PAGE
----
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Posted on Fri, Dec 23, 2011 : 1:03 p.m.

Green milestone: More than half of AATA's fleet of buses now using hybrid technology

By Ryan J. Stanton


One of the Ann Arbor Transportation's 41 hybrid buses, which are saving hundreds of thousands of gallons of fuel and hundreds of thousands of dollars in costs.

Courtesy of AATA

Going, going, green.

The Ann Arbor Transportation Authority is about to hit a major milestone in its effort to green its fleet with the purchase of another 10 GILLIG Hybrid buses.

Next week, when the new 2012 buses are put into service, the AATA officially will be able to say that more than half its fleet — 41 of 80 vehicles — is using hybrid technology.

CEO Michael Ford said that makes the AATA one of the greenest transit agencies in the nation. The buses provide both environmental benefits and cost savings, he said.


A look at the AATA's hybrid bus purchases since 2007.

"Not only will they help us save on fuel, operating and maintenance costs, but our community will be able to enjoy the benefits of reduced emissions and quieter buses," Ford said.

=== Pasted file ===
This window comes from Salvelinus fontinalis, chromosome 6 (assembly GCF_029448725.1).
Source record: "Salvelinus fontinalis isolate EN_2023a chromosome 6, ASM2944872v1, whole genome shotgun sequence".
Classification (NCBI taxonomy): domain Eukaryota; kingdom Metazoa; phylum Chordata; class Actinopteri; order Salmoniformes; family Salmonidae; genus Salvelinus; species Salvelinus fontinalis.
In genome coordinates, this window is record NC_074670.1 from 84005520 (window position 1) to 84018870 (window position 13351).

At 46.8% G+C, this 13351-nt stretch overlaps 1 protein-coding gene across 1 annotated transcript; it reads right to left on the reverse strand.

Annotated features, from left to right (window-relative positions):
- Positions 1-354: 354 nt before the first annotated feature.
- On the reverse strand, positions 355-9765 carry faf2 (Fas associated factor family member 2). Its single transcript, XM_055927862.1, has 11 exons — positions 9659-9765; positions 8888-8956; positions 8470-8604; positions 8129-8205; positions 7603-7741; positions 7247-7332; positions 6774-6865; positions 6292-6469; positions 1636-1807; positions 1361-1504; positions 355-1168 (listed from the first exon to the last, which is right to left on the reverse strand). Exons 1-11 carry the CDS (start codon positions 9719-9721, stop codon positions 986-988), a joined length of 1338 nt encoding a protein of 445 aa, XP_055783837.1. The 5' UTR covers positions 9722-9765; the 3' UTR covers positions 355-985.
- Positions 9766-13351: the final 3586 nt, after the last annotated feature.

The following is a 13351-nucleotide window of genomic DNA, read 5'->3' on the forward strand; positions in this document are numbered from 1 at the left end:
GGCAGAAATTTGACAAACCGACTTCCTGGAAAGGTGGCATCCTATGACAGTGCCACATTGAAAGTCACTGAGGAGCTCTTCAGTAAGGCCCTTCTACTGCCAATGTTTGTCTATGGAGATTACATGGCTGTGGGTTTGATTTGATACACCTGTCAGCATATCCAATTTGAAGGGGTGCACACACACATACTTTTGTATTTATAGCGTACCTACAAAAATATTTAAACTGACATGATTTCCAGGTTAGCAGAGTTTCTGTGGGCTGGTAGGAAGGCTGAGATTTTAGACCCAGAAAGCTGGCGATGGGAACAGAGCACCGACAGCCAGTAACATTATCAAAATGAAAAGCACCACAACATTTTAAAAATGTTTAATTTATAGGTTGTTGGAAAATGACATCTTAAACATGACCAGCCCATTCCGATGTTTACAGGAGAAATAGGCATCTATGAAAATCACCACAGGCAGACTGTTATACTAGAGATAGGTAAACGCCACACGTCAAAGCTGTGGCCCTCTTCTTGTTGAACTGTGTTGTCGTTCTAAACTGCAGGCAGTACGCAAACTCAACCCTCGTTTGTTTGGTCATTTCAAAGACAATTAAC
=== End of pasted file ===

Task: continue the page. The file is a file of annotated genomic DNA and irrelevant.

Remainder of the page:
The AATA plans to retire less efficient buses that originally were purchased in 1996 when the new vehicles are put into service.

Two of the new vehicles will make it possible to implement service improvements along Washtenaw Avenue beginning on Jan. 30, AATA officials said.

A total of 2.6 million miles were driven in the last year by the AATA's current 78 buses, according to Mary Stasiak, a spokeswoman for the agency.

Hybrid buses reduce dependence on foreign oil, Stasiak said, citing figures that AATA's conventional buses achieve 3.51 miles per gallon of biodiesel on average, while the hybrids — which also use bio-diesel — achieve 4.53 miles per gallon.

Stasiak said 740,000 gallons of bio-diesel would have been purchased at an average cost of $2.96 for the fiscal year that ended Sept. 30. By having 31 hybrid buses in the fleet, she said, the agency only purchased 645,000 gallons, saving $283,000 in fuel costs.

The AATA, which is building up momentum for a countywide expansion, has had success recently in securing federal grants, including for its purchases of hybrid buses.

The $6.4 million cost for the latest hybrid electric-diesel buses was paid through a combination of a $1.7 million Federal Transportation Administration Clean Fuels Grant, federal formula funds, and state matching funds, AATA officials said.

The new buses were made by California-based Gillig LLC. AATA officials said they meet all Buy America requirements stipulated in the American Recovery and Reinvestment Act, with all of the iron, steel and manufactured materials used in the buses produced in the U.S.

Ryan J. Stanton covers government and politics for Reach him at or 734-623-2529. You also can follow him on Twitter or subscribe to's email newsletters.



Sat, Dec 24, 2011 : 7:14 p.m.